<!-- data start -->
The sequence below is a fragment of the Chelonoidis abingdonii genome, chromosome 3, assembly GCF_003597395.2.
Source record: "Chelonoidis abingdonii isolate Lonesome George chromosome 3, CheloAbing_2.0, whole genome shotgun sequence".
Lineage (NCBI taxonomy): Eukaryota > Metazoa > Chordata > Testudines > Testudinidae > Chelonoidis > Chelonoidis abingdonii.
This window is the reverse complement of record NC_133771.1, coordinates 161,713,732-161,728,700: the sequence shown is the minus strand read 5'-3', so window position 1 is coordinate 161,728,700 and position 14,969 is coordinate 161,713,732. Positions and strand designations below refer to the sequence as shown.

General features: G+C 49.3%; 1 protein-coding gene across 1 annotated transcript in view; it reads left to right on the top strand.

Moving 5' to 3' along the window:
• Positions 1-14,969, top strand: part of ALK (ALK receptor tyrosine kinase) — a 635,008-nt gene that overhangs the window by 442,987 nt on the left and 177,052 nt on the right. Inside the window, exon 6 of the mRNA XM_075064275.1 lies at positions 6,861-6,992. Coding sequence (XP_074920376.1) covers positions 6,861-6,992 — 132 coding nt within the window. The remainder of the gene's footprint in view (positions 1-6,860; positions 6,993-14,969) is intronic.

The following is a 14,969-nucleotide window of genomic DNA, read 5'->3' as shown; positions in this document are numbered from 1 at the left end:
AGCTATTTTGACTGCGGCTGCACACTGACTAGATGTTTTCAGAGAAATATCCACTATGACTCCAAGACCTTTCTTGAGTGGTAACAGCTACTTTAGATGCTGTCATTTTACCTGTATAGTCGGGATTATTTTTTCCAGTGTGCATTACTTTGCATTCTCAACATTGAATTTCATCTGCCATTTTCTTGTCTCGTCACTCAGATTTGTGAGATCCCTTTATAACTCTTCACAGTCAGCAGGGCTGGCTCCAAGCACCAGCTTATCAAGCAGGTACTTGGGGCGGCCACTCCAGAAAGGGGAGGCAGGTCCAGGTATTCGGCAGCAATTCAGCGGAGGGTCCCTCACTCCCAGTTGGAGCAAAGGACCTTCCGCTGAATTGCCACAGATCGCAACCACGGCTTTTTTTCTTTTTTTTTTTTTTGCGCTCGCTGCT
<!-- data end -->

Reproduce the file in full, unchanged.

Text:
The sequence below is a fragment of the Chelonoidis abingdonii genome, chromosome 3, assembly GCF_003597395.2.
Source record: "Chelonoidis abingdonii isolate Lonesome George chromosome 3, CheloAbing_2.0, whole genome shotgun sequence".
Lineage (NCBI taxonomy): Eukaryota > Metazoa > Chordata > Testudines > Testudinidae > Chelonoidis > Chelonoidis abingdonii.
This window is the reverse complement of record NC_133771.1, coordinates 161,713,732-161,728,700: the sequence shown is the minus strand read 5'-3', so window position 1 is coordinate 161,728,700 and position 14,969 is coordinate 161,713,732. Positions and strand designations below refer to the sequence as shown.

General features: G+C 49.3%; 1 protein-coding gene across 1 annotated transcript in view; it reads left to right on the top strand.

Moving 5' to 3' along the window:
• Positions 1-14,969, top strand: part of ALK (ALK receptor tyrosine kinase) — a 635,008-nt gene that overhangs the window by 442,987 nt on the left and 177,052 nt on the right. Inside the window, exon 6 of the mRNA XM_075064275.1 lies at positions 6,861-6,992. Coding sequence (XP_074920376.1) covers positions 6,861-6,992 — 132 coding nt within the window. The remainder of the gene's footprint in view (positions 1-6,860; positions 6,993-14,969) is intronic.

The following is a 14,969-nucleotide window of genomic DNA, read 5'->3' as shown; positions in this document are numbered from 1 at the left end:
AGCTATTTTGACTGCGGCTGCACACTGACTAGATGTTTTCAGAGAAATATCCACTATGACTCCAAGACCTTTCTTGAGTGGTAACAGCTACTTTAGATGCTGTCATTTTACCTGTATAGTCGGGATTATTTTTTCCAGTGTGCATTACTTTGCATTCTCAACATTGAATTTCATCTGCCATTTTCTTGTCTCGTCACTCAGATTTGTGAGATCCCTTTATAACTCTTCACAGTCAGCAGGGCTGGCTCCAAGCACCAGCTTATCAAGCAGGTACTTGGGGCGGCCACTCCAGAAAGGGGAGGCAGGTCCAGGTATTCGGCAGCAATTCAGCGGAGGGTCCCTCACTCCCAGTTGGAGCAAAGGACCTTCCGCTGAATTGCCACAGATCGCAACCACGGCTTTTTTTCTTTTTTTTTTTTTTGCGCTCGCTGCT